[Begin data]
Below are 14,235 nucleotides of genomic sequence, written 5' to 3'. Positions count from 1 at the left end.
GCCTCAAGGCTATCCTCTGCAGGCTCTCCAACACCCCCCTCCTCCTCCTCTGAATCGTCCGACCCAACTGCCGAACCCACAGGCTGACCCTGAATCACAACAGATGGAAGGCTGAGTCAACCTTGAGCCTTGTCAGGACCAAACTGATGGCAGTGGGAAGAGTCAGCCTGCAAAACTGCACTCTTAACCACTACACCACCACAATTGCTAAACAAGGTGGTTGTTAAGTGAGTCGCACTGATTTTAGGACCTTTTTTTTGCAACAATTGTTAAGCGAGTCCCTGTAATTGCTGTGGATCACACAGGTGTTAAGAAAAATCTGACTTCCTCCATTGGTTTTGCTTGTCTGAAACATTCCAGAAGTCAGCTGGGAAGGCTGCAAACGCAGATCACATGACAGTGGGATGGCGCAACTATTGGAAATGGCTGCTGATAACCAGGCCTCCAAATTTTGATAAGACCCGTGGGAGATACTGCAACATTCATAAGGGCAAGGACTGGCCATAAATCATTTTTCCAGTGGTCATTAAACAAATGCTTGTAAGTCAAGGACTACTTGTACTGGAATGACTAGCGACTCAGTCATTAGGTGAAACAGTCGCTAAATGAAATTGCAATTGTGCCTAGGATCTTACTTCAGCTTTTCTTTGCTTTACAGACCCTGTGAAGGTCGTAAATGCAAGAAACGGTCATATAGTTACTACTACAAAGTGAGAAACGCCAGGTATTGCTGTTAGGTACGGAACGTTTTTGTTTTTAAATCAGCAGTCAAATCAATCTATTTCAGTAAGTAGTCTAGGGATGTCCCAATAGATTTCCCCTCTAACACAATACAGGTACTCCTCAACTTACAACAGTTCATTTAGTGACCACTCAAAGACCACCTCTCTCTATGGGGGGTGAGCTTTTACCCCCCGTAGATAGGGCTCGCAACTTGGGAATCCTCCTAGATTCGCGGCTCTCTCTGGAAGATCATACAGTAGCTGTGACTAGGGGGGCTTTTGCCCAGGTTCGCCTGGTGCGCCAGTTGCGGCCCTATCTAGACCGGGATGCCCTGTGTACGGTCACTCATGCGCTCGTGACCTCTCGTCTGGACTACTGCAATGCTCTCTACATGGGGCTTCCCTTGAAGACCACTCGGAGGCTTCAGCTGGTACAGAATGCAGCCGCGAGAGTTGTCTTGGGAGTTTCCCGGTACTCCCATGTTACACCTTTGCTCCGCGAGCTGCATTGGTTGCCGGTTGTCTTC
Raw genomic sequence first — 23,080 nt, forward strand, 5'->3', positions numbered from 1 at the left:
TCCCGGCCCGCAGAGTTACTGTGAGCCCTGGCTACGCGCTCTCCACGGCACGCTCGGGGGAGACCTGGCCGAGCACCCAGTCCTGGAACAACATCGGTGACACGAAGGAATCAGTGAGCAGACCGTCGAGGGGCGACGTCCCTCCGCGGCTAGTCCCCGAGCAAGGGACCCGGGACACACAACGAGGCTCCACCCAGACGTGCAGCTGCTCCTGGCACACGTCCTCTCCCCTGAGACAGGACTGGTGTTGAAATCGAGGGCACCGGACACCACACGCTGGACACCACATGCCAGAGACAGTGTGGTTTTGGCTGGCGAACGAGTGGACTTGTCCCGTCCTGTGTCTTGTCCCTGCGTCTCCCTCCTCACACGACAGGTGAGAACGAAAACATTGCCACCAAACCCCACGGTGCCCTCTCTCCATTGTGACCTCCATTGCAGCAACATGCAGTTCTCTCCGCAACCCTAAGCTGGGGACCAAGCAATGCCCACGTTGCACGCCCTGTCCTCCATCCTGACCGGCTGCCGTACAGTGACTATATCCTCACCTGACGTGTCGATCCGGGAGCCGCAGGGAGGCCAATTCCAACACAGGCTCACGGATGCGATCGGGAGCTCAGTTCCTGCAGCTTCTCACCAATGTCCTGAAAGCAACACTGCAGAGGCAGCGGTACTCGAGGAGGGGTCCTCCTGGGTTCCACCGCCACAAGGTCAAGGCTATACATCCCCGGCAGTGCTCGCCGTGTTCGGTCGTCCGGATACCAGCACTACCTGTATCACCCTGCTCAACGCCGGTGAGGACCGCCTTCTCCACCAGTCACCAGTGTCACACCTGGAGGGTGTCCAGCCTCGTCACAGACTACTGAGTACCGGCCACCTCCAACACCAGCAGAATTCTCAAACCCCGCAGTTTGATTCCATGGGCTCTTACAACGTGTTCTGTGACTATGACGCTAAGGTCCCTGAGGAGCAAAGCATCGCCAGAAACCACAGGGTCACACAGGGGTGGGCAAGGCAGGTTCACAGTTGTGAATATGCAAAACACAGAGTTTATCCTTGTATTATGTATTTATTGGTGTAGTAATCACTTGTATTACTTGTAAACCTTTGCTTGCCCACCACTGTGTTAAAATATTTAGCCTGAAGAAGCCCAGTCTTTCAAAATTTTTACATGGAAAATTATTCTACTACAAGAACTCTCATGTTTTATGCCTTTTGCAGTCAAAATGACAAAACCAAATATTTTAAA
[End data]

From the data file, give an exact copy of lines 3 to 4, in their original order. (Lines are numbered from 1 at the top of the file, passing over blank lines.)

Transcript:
Raw genomic sequence first — 23,080 nt, forward strand, 5'->3', positions numbered from 1 at the left:
TCCCGGCCCGCAGAGTTACTGTGAGCCCTGGCTACGCGCTCTCCACGGCACGCTCGGGGGAGACCTGGCCGAGCACCCAGTCCTGGAACAACATCGGTGACACGAAGGAATCAGTGAGCAGACCGTCGAGGGGCGACGTCCCTCCGCGGCTAGTCCCCGAGCAAGGGACCCGGGACACACAACGAGGCTCCACCCAGACGTGCAGCTGCTCCTGGCACACGTCCTCTCCCCTGAGACAGGACTGGTGTTGAAATCGAGGGCACCGGACACCACACGCTGGACACCACATGCCAGAGACAGTGTGGTTTTGGCTGGCGAACGAGTGGACTTGTCCCGTCCTGTGTCTTGTCCCTGCGTCTCCCTCCTCACACGACAGGTGAGAACGAAAACATTGCCACCAAACCCCACGGTGCCCTCTCTCCATTGTGACCTCCATTGCAGCAACATGCAGTTCTCTCCGCAACCCTAAGCTGGGGACCAAGCAATGCCCACGTTGCACGCCCTGTCCTCCATCCTGACCGGCTGCCGTACAGTGACTATATCCTCACCTGACGTGTCGATCCGGGAGCCGCAGGGAGGCCAATTCCAACACAGGCTCACGGATGCGATCGGGAGCTCAGTTCCTGCAGCTTCTCACCAATGTCCTGAAAGCAACACTGCAGAGGCAGCGGTACTCGAGGAGGGGTCCTCCTGGGTTCCACCGCCACAAGGTCAAGGCTATACATCCCCGGCAGTGCTCGCCGTGTTCGGTCGTCCGGATACCAGCACTACCTGTATCACCCTGCTCAACGCCGGTGAGGACCGCCTTCTCCACCAGTCACCAGTGTCACACCTGGAGGGTGTCCAGCCTCGTCACAGACTACTGAGTACCGGCCACCTCCAACACCAGCAGAATTCTCAAACCCCGCAGTTTGATTCCATGGGCTCTTACAACGTGTTCTGTGACTATGACGCTAAGGTCCCTGAGGAGCAAAGCATCGCCAGAAACCACAGGGTCACACAGGGGTGGGCAAGGCAGGTTCACAGTTGTGAATATGCAAAACACAGAGTTTATCCTTGTATTATGTATTTATTGGTGTAGTAATCACTTGTATTACTTGTAAACCTTTGCTTGCCCACCACTGTGTTAAAATATTTAGCCTGAAGAAGCCCAGTCTTTCAAAATTTTTACATGGAAAATTATTCTACTACAAGAACTCTCATGTTTTATGCCTTTTGCAGTCAAAATGACAAAACCAAATATTTTAAA